Your daughter met a person on the internet and is instantly in love but never met the person. What would you say?
Your sister tells you she never spoke to her online love on the phone or had a video. What would you say?
What if your widowed mother began dating a man who worked on an oil rig and he claims he is unable to video because the platform will explode? What would you say?
What if your best friend planned to send a thousand euros by Western Union to a stranger in Turkey or Nigeria? What would you say?
What if the man your sister met on Zoosk, POF or Match asked her ten thousand Swiss Francs because he is having legal issues in Turkey? What would you say?
Imagine your daughter dating a soldier she never met, and he tells her he needs her to pay the military so he can go on holiday. What would you say?
The man you met on a dating site works overseas, refuses to video and wants you to send him money. What would you say? Hopefully no.
A popular scam I have come across is The Introduction Scam. How the scam works is a person of the same sex will connect with you online, be it Facebook, Twitter, Words With Friends, Instagram or such. That person will become your new best friend; they will identify with you, share your problems, they might even lie and suggest you two have met in the past.
Your new best friend will have read your profile in detail, searched the net hunting information for you and will even build their social media to have a lot in common with you. They will friend your friends to create a social connection.
As time goes by, they will bring up the subject of dating and relationships. How hard it is to find a good man or online dating is scary. However, like a used car salesman, they have the perfect match for you. He will be either a widower, working an oil rig, in the military, an engineer overseas or an international businessman with a multi-million-dollar government contract. Your scammer friend will send photos of a loving father, handsome marine, the international man sitting in a Ferrari or on a yacht.
By the scammer friend introducing you and sharing a backstory your guard is down. The new man is a friend of a friend, so all is good, all appears safe. Wrong! You are being played by one scammer using two fake digital identities. You are at a significant disadvantage because the scammer knows everything about you. Your favorite flower, where you want to travel, your fears, dreams, what games you like to play and possibly your financial situation.
If you are socializing online keep to the forefront of thought that people you meet online are unidentified strangers who could hurt you. Posting on each other's Facebook Timeline is not a friendship, sending texts, hanging out in Google Hangouts or even sending photos is not a real friendship. It is an act of digital communications and nothing more. Therefore, if you have met people via a social site do not fall prey to the introductory romance scam, nor to any fraud.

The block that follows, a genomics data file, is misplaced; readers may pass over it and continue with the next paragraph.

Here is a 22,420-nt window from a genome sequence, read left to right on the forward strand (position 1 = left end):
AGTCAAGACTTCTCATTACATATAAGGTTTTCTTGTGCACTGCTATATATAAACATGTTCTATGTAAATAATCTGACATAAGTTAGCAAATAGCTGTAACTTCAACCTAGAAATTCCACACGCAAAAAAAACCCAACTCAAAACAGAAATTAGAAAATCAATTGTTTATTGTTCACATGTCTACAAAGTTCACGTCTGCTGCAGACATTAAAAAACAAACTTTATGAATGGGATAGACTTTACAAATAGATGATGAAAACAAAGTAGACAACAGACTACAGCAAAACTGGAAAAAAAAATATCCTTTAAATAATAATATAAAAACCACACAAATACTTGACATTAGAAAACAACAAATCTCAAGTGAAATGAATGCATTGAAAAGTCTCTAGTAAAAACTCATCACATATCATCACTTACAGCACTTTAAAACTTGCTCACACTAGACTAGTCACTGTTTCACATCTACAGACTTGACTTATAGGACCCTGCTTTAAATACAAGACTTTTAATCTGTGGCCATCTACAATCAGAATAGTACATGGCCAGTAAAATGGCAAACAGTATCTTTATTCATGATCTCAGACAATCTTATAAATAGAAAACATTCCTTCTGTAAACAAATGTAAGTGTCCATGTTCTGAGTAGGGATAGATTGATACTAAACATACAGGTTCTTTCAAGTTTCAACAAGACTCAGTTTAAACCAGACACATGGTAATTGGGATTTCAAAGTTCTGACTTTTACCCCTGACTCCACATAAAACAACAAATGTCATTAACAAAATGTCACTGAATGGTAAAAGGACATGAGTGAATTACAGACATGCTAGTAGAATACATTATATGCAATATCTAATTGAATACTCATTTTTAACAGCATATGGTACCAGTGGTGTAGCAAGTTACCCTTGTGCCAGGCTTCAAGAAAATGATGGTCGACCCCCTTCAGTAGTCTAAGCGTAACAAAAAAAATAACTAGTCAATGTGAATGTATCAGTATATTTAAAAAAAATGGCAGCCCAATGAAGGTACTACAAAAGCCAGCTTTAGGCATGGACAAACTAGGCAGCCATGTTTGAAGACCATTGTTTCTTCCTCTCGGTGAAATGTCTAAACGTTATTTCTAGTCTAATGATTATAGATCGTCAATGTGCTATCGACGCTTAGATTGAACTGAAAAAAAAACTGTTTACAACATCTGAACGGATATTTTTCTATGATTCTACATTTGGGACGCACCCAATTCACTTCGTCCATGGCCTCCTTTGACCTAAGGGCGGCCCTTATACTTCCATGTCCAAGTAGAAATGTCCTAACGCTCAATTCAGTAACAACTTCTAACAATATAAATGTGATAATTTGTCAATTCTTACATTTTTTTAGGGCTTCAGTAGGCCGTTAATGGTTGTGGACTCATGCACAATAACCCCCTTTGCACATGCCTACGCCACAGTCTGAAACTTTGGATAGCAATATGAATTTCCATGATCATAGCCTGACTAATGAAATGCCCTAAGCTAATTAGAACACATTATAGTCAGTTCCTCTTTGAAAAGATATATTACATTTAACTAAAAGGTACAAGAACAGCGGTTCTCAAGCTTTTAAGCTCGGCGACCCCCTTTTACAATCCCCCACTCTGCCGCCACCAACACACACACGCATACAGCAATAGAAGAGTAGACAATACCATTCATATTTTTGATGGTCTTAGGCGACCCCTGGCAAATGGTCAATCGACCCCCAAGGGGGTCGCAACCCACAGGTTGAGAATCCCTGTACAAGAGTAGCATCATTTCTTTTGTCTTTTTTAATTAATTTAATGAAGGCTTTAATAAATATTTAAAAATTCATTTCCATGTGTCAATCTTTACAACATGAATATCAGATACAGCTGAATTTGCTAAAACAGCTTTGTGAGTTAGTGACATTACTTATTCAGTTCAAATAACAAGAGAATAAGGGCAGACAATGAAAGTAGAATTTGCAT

One of the problematic aspects of the work I do is convincing clients that the person they have been communicating with is a fraud. In the client's mind, or heart they have established a relationship, and believe wholeheartedly that all is real. For clients, it is heartbreaking to accept that they invested time and emotions on a relationship that is fake. Even worse, many have lost thousands of dollars, euros, krona, and yen. There is nothing tangible on the internet; truth does not always exist, people can be false, even Wikipedia can be forged.
Stand a ground and create an online boundary when socializing online. Like the flame on your stove, you know it will burn if touched. Know the same about strangers online; they too can burn.
One word can protect you from losing thousands of dollars, euros, francs, whatever your currency might be. One word could be the word that keeps your life savings and heart from being broken. Deciding when to use the word NO, will determine if you become a victim of a Romeo or online dating scam.
As of this writing, within the past five days, less than ten clients have sent more than two-hundred-twenty thousand euros to romance scammers. Furthermore, each of them chased the money, after they made the first payment the scammer convinced them they needed a second payment to get their money back. If they said no to the first request, they would not have lost a cent, and if they said no to the second, there would not be a loss of life savings.
NO is simple and powerful, learn to use. If you are dating online, NO must be the word that stands guard and readied to defend you. There is nothing wrong with telling a person NO, even if they are allegedly in crisis. It is not your responsibility to be anothers' savior, especially with your money.
NO is the boundary word; it is the word the person on the other end of the SMS, Google Hangouts, Instagram or Tinder must hear from you. Saying NO does not start with a request for money but upon introduction.
Scammers are like fawning teens, they gush all over you, drowned you with emoji's, and I love you's. NO, no and more NO! You must take a moment and step out of your situation and realize that you recently met this unidentified individual. Let alone had limited phone conversation and probably no face-to-face video.
Victimization can happen to anybody; however, if you prepare yourself and create solid boundaries before you engage, you will be better protected. You must activate your NO and not allow yourself to be a victim.
Frank M. Ahearn educates victims on romance scams.
He is the author of the New York Times Best Seller How to Disappear.
Email Addresss: ID@Scam.Guru